In a plane, this is a scalar quantity, but in three or more dimensions it is described by a curvature vector that takes into account the direction of the bend as well as its sharpness. The curvature of more complex objects (such as surfaces or even curved n-dimensional spaces) is described by more complex objects from linear algebra, such as the general Riemann curvature tensor.

The remainder of this article discusses, from a mathematical perspective, some geometric examples of curvature: the curvature of a curve embedded in a plane and the curvature of a surface in Euclidean space. See the links below for further reading.

One dimension in two dimensions: Curvature of plane curves

For a plane curve C, the mathematical definition of curvature uses a parametric representation of C with respect to the arc length parametrization. It can be computed given any regular parametrization by a more complicated formula given below. Let γ(s) be a regular parametric curve, where s is the arc length, or natural parameter. This determines the unit tangent vector T, the unit normal vector N, the curvature κ(s), the oriented or signed curvature k(s), and the radius of curvature at each point:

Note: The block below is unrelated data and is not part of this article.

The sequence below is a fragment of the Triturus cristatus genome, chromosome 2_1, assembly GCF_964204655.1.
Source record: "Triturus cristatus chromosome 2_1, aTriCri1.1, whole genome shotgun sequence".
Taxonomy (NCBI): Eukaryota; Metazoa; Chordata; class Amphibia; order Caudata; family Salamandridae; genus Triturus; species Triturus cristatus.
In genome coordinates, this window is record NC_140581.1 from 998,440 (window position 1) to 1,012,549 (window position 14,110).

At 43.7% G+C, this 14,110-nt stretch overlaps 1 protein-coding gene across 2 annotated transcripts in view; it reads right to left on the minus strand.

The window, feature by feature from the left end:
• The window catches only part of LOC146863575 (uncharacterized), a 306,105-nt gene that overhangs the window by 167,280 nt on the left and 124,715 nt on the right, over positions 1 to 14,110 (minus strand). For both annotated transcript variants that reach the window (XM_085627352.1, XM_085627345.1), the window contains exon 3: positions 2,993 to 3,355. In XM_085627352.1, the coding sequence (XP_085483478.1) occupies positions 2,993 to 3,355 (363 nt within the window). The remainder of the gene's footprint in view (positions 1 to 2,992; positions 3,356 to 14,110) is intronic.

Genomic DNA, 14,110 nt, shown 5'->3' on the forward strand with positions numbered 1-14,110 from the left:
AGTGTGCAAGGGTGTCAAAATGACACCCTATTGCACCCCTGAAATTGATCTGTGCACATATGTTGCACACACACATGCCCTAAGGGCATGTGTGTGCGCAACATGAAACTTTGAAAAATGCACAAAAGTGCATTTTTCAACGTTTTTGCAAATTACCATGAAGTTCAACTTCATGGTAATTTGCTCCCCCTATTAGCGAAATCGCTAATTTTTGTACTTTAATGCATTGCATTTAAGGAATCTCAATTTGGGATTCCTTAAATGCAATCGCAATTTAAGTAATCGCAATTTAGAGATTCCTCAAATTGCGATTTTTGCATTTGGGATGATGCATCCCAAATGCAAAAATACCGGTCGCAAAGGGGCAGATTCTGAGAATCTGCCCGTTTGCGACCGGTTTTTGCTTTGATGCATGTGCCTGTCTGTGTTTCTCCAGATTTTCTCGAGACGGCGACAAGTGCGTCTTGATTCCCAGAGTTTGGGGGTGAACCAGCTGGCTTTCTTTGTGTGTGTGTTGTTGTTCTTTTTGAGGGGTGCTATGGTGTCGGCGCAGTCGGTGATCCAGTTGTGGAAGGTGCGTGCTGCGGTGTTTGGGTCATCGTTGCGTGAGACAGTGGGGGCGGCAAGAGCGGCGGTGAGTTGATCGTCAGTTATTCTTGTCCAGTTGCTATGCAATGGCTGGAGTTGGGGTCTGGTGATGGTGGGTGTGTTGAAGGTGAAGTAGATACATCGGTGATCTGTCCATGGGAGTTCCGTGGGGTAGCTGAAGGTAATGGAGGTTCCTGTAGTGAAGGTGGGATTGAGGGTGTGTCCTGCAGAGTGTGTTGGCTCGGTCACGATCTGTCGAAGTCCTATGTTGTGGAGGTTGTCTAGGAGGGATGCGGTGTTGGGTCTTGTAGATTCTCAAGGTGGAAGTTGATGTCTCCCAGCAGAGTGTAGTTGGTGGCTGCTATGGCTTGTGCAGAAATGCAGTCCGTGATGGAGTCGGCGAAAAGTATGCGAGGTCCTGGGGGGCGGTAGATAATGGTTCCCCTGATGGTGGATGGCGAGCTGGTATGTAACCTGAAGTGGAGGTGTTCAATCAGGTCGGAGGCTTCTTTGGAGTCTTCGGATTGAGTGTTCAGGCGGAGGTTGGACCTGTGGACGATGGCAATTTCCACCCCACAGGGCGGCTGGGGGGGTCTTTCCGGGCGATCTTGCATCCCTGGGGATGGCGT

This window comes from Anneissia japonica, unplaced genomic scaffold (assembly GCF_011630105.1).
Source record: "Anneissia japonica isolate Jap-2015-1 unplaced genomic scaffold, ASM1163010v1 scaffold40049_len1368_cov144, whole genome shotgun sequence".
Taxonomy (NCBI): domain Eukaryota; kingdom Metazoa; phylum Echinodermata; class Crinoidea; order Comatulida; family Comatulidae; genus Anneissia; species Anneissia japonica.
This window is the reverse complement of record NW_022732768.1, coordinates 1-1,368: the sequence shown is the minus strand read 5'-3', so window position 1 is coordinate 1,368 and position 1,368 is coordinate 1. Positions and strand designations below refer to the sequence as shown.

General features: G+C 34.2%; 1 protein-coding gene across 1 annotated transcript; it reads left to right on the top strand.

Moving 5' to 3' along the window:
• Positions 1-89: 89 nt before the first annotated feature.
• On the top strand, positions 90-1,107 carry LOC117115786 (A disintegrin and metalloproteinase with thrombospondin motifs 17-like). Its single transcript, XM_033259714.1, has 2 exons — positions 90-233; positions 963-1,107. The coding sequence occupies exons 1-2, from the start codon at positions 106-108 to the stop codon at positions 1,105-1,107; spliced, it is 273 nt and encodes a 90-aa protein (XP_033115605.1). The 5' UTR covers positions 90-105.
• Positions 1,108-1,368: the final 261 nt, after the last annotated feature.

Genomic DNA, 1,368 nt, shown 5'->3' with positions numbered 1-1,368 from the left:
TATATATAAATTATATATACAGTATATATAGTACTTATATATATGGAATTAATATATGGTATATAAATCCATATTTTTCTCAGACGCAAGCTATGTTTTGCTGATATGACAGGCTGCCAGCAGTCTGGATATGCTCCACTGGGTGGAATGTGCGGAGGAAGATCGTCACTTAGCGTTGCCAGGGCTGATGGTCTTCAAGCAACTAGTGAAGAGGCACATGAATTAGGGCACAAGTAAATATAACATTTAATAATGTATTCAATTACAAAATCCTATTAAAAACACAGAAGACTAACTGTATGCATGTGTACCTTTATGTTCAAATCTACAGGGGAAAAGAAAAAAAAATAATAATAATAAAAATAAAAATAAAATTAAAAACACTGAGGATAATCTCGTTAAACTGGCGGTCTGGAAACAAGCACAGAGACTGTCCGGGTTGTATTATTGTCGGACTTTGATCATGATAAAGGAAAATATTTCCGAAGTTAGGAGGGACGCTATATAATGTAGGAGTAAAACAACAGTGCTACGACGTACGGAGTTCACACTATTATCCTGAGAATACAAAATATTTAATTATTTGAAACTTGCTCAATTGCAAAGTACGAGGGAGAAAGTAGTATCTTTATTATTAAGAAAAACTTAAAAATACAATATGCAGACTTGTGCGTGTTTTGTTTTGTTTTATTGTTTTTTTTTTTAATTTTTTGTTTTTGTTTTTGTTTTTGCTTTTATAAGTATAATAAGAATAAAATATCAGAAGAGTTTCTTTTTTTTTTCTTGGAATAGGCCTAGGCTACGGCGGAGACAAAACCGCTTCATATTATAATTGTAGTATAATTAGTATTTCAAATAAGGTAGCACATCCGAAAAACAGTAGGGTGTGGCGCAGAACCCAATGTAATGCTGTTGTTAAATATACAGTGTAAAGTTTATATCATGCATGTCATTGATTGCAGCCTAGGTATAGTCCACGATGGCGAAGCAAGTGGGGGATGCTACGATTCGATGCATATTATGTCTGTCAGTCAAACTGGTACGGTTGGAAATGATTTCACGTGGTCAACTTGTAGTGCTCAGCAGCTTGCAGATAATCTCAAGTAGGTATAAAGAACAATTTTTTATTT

T(s)=gamma'(s),quad T'(s)=k(s)N(s),quad kappa(s) = |gamma(s)| = left|k(s)right|, quad R(s)=frac{1}{kappa(s)}.

The curvature of a straight line is identically zero. The curvature of a circle of radius R is constant, i.e. it does not depend on the point and is equal to the reciprocal of the radius:

kappa = frac{1}{R}.